Dissenting Judge Sonia Sotomayor pointed out that “some students said they joined Kennedy’s prayer because they felt social pressure to follow their coach and teammates.”

Any player knows that coaches are acutely aware of the responses and reactions of their athletes. Interestingly, in defense, Judge Neil Gorsuch noted that “the Constitution and the best of our traditions combine mutual respect and tolerance, not censorship and repression, for religious and non-religious views”.

Unfortunately, the court shows little willingness to apply these same guiding principles when deciding other cases this term.

VC Patterson, Carrollton

Our descendants are doomed

How can members of the Supreme Court look at the faces of their children or grandchildren and be proud to have endorsed the continued assault on the environment? In fewer years than we know, decisions made today on the basis of politics and profit will doom the survival of our descendants.

Cynthia Stock, garland

Underrepresented power

I attended the Abortion Rights Rally at Dallas City Hall on June 29th. How sad I was to see The Dallas Morning News focus on clashes between demonstrators. There were three men who were anti-abortion protesters. There were thousands of women, men and children protesting the overthrow of Roe and the extreme policies in Texas. Passion and activism were powerful. The three white men were not.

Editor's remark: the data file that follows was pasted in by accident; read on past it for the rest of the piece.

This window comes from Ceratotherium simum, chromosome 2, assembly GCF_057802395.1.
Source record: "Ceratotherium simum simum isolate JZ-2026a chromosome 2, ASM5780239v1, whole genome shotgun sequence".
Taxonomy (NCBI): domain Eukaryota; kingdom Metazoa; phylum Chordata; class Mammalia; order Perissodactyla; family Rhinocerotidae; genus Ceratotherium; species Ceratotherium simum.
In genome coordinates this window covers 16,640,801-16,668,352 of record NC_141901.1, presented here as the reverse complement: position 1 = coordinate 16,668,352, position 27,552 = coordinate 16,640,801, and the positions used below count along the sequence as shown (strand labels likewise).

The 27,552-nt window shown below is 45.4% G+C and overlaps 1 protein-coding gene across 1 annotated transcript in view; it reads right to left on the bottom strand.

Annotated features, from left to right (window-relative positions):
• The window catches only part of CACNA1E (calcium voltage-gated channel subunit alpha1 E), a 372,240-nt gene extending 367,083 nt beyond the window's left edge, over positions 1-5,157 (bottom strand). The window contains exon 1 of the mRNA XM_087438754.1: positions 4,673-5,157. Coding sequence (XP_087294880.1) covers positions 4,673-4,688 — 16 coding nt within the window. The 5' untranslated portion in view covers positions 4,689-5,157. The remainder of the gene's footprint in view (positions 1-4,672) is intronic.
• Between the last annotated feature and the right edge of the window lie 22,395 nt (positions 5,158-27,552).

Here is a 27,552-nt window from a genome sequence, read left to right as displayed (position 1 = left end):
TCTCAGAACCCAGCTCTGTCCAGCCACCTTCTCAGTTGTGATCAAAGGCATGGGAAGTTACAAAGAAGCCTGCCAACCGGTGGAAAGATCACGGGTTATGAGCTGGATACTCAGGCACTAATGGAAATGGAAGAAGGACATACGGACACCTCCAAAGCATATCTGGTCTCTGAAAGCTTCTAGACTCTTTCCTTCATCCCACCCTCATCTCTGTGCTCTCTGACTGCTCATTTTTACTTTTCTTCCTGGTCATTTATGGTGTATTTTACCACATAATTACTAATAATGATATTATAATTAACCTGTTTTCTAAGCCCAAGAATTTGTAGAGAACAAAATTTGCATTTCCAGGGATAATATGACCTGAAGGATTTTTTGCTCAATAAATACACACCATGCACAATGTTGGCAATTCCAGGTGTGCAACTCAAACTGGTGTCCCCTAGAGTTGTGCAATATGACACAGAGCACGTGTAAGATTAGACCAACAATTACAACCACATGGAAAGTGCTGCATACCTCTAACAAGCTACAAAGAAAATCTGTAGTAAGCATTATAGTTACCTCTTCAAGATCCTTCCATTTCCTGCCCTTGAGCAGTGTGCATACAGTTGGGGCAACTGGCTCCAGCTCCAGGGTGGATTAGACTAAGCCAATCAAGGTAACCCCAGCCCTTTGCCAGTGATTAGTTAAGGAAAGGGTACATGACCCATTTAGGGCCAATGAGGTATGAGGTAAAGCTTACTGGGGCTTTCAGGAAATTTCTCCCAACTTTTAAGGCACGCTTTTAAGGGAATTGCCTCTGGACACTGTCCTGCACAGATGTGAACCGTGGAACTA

Marsha Brito, Dallas/Oak Cliff

The creativity of letter writers abounds

Subject: “When the Wind Does Not Blow,” by Clifford and Alice R. Holliday, Monday Letters.

How I love to read letters from the readers! It’s always a column that I read verbatim. When I saw this letter regarding forms of renewable energy versus transmission lines, I actually smiled, knowing that I would soon see creatively written informed responses to what seemed like a rather platform questionable. I can hardly wait for the response letters!

Dan Siculan, town of Royse